John Hickenlooper unveils new mental-health plan, days after Newtown tragedy

John Hickenlooper Dec 18 thumb.jpg
Big photos below.
This morning's press conference to unveil Colorado's new mental-health plan was scheduled weeks earlier -- but the announcement ended up being very timely, since it took place just days after one of the worst mass shootings in history. And just as Governor John Hickenlooper's recent-gun control comments have been thrust into the spotlight, this mental-health announcement is also likely to get a lot of attention in light of the recent tragedy.

The proposal, discussed in detail today at the State Capitol, is a call for $18.5 million for a major redesign of the state's mental-health system and available services.

On Friday, a gunman in Newtown, Connecticut, shot his way into an elementary school and killed 26 people, mostly young children. In terms of the number of casualties, it was an even worse massacre than the Aurora theater shooting this summer, in which a gunman killed twelve and injured dozens more.

John Hickenlooper, mental health press conference.JPG
Sam Levin
Governor John Hickenlooper addresses reporters at the State Capitol.
In the immediate aftermath of the Aurora shootings in July, Hickenlooper did not make any specific calls for policy changes, saying he was not sure that stricter gun laws could have stopped a suspect like James Holmes, who clearly had serious mental-health problems.

But nearly five months later, and before the legislative cycle begins next month, this morning Hickenlooper told reporters that he and the Colorado Department of Human Services have been working since just days after the Aurora tragedy to improve the state's mental-health system and services.

"We planned this press conference today some weeks ago," the governor said. "We did not anticipate the added significance."

Hickenlooper added, "Certainly, now more than ever, we need to have tough discussions about how to enhance our systems and improve the safety of all Coloradans."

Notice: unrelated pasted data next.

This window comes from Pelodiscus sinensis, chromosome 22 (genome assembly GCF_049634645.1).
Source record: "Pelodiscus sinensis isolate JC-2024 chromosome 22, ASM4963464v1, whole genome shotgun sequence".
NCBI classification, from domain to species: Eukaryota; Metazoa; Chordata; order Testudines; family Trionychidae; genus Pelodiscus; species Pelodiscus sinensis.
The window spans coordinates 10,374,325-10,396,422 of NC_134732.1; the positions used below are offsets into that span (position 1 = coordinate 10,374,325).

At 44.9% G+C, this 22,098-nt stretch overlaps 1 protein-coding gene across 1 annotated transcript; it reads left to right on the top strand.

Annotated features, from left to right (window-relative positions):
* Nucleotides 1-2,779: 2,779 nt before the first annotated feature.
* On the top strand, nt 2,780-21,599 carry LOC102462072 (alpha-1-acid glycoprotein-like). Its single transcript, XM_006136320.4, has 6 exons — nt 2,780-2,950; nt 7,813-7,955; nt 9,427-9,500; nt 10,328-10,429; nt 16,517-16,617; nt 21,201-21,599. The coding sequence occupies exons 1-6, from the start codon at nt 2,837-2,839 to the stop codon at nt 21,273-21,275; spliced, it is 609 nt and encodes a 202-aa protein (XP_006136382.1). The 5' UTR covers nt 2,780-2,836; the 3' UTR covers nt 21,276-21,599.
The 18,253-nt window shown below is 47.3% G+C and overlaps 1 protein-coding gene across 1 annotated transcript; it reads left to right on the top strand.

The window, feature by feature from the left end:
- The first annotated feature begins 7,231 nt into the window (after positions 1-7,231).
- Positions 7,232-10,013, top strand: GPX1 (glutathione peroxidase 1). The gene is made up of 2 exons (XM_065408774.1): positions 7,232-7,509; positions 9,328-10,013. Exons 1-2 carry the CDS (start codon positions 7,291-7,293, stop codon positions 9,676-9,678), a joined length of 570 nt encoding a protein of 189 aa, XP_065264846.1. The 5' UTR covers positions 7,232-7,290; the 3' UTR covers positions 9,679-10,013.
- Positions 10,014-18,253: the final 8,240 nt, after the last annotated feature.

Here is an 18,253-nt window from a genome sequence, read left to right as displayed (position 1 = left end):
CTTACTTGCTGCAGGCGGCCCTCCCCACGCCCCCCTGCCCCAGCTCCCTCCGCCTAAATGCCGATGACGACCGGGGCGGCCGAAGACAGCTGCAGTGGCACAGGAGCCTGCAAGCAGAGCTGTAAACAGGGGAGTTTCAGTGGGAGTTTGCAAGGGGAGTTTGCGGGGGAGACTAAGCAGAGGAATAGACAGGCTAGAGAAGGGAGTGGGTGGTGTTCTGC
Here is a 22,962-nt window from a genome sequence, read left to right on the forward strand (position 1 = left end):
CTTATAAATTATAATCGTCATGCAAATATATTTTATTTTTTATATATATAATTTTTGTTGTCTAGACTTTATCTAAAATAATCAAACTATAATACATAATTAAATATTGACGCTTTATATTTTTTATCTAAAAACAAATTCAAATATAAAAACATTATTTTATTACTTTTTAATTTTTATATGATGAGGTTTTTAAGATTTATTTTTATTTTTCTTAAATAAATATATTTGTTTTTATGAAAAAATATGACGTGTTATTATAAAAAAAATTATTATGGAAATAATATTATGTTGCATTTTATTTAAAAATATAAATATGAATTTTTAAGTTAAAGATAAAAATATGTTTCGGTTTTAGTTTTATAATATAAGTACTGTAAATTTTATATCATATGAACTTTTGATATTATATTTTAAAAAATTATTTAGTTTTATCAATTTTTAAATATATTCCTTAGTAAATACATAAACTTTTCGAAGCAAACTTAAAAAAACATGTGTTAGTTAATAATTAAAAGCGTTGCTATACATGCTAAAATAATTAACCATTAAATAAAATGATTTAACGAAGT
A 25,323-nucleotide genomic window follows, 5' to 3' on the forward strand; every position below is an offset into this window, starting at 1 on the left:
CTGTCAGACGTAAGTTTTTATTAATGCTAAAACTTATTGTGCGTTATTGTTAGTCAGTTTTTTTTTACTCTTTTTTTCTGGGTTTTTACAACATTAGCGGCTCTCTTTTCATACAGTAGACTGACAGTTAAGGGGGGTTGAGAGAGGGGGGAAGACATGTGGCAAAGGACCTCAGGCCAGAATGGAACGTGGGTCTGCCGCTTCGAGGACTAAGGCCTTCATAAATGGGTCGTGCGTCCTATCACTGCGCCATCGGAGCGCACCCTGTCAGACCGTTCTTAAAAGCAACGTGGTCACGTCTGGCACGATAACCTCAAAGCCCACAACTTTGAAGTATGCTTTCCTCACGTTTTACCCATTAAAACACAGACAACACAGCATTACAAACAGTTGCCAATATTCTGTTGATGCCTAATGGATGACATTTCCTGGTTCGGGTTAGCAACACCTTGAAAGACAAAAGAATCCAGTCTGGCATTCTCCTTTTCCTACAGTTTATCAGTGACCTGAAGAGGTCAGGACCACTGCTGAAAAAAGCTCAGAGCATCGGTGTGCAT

The plan, outlined by the governor and Reggie Bicha, the director of the Colorado Department of Human Services, has five components that together add up to an $18.5 million budget request. This funding would have to be approved by the General Assembly for the fiscal-year 2013-'14 budget.

One step, which could address a loophole that gun-control advocates have long highlighted, would authorize the Colorado State Judicial System to, in real-time, transfer mental-health records electronically to the Colorado Bureau of Investigation, so that the information would be available for firearm purchase background checks.

The current system sends this data approximately every six months.

Here are some other key components that, added together, would amount to a much-improved redesign of the system, Hickenlooper says:

Enhance Colorado's crisis response system ($10,272,874 budget request). -Establish a single statewide mental health crisis hotline. -Establish five, 24/7 walk-in crisis stabilization services for urgent mental health care needs.

Expand hospital capacity ($2,063,438 budget request).
-Develop a 20-bed jailed-based restoration program in the Denver area.

Enhance community care ($4,793,824 budget request).
-Develop community residential services for those transitioning from institutional care.
-Expand case management and wrap-around services for seriously mentally ill people in the community
-Develop two 15-bed Residential Facilities for short-term transition from mental health hospitals to the community.
-Target housing subsidies to add 107 housing vouchers for individuals with serious mental illness.

Build a trauma-informed culture of care ($1,391,865 budget request).
-Develop peer support specialist positions in the state's mental health hospitals.
-Provide de-escalation rooms at each of the state's mental health hospitals.
-Develop a consolidated mental health/substance abuse data system.

Continue for more from the State Capitol press conference.

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Cognitive_Dissident topcommenter

Remember that some of the most repressive regimes in history have "disappeared" dissidents by finding them to be "insane." Don't say it cannot happen here. I'm not saying it will. I'm saying it can if you let it.

Cognitive_Dissident topcommenter

Hickenlooper added, "Certainly, now more than ever, we need to have tough discussions about how to enhance our systems and improve the safety of all Coloradans."

Whenever they bring up "safety" or "security," watch out for what rights or privacy you are going to lose.

"Those who would give up essential liberty to purchase a little temporary safety deserve neither liberty nor safety." Some versions end in "and will lose both." - Benjamin Franklin.

Stephen At Half Aspen
Stephen At Half Aspen

The devil is in the details. We'll spend over $700 million on corrections to incarcerate primarily non-violent offenders (many of whom suffer mental illness) yet a fraction of that trying to circumvent their imprisonment. Interesting set of priorities we have.

Chad Atwell
Chad Atwell

I'm not sure 18M is really enough. A couple of facilities here and a hundred beds there. I guess it's a start, but the number of diagnosed cases will only continue to rise.

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